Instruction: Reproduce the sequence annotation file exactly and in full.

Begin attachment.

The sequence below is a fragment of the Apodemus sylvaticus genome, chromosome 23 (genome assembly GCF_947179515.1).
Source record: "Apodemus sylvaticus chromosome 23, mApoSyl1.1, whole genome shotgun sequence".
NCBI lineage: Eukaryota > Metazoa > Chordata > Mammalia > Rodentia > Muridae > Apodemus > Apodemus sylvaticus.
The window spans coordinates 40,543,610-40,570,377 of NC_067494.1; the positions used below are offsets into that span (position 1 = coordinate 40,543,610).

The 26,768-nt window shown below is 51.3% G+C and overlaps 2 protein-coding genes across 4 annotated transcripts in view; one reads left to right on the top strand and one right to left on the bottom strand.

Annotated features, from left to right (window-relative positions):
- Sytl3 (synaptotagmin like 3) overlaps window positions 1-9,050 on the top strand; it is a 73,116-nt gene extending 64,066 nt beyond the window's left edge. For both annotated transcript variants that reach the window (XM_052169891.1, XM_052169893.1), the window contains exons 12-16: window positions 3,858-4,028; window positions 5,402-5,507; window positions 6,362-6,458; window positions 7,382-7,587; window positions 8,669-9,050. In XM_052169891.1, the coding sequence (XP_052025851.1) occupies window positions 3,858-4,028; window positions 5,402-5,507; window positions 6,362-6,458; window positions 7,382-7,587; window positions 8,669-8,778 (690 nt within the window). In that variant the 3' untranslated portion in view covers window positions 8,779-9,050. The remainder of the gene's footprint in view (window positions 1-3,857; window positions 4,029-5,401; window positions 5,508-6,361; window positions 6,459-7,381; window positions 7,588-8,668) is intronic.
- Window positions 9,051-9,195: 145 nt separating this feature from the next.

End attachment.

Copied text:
The sequence below is a fragment of the Apodemus sylvaticus genome, chromosome 23 (genome assembly GCF_947179515.1).
Source record: "Apodemus sylvaticus chromosome 23, mApoSyl1.1, whole genome shotgun sequence".
NCBI lineage: Eukaryota > Metazoa > Chordata > Mammalia > Rodentia > Muridae > Apodemus > Apodemus sylvaticus.
The window spans coordinates 40,543,610-40,570,377 of NC_067494.1; the positions used below are offsets into that span (position 1 = coordinate 40,543,610).

The 26,768-nt window shown below is 51.3% G+C and overlaps 2 protein-coding genes across 4 annotated transcripts in view; one reads left to right on the top strand and one right to left on the bottom strand.

Annotated features, from left to right (window-relative positions):
- Sytl3 (synaptotagmin like 3) overlaps window positions 1-9,050 on the top strand; it is a 73,116-nt gene extending 64,066 nt beyond the window's left edge. For both annotated transcript variants that reach the window (XM_052169891.1, XM_052169893.1), the window contains exons 12-16: window positions 3,858-4,028; window positions 5,402-5,507; window positions 6,362-6,458; window positions 7,382-7,587; window positions 8,669-9,050. In XM_052169891.1, the coding sequence (XP_052025851.1) occupies window positions 3,858-4,028; window positions 5,402-5,507; window positions 6,362-6,458; window positions 7,382-7,587; window positions 8,669-8,778 (690 nt within the window). In that variant the 3' untranslated portion in view covers window positions 8,779-9,050. The remainder of the gene's footprint in view (window positions 1-3,857; window positions 4,029-5,401; window positions 5,508-6,361; window positions 6,459-7,381; window positions 7,588-8,668) is intronic.
- Window positions 9,051-9,195: 145 nt separating this feature from the next.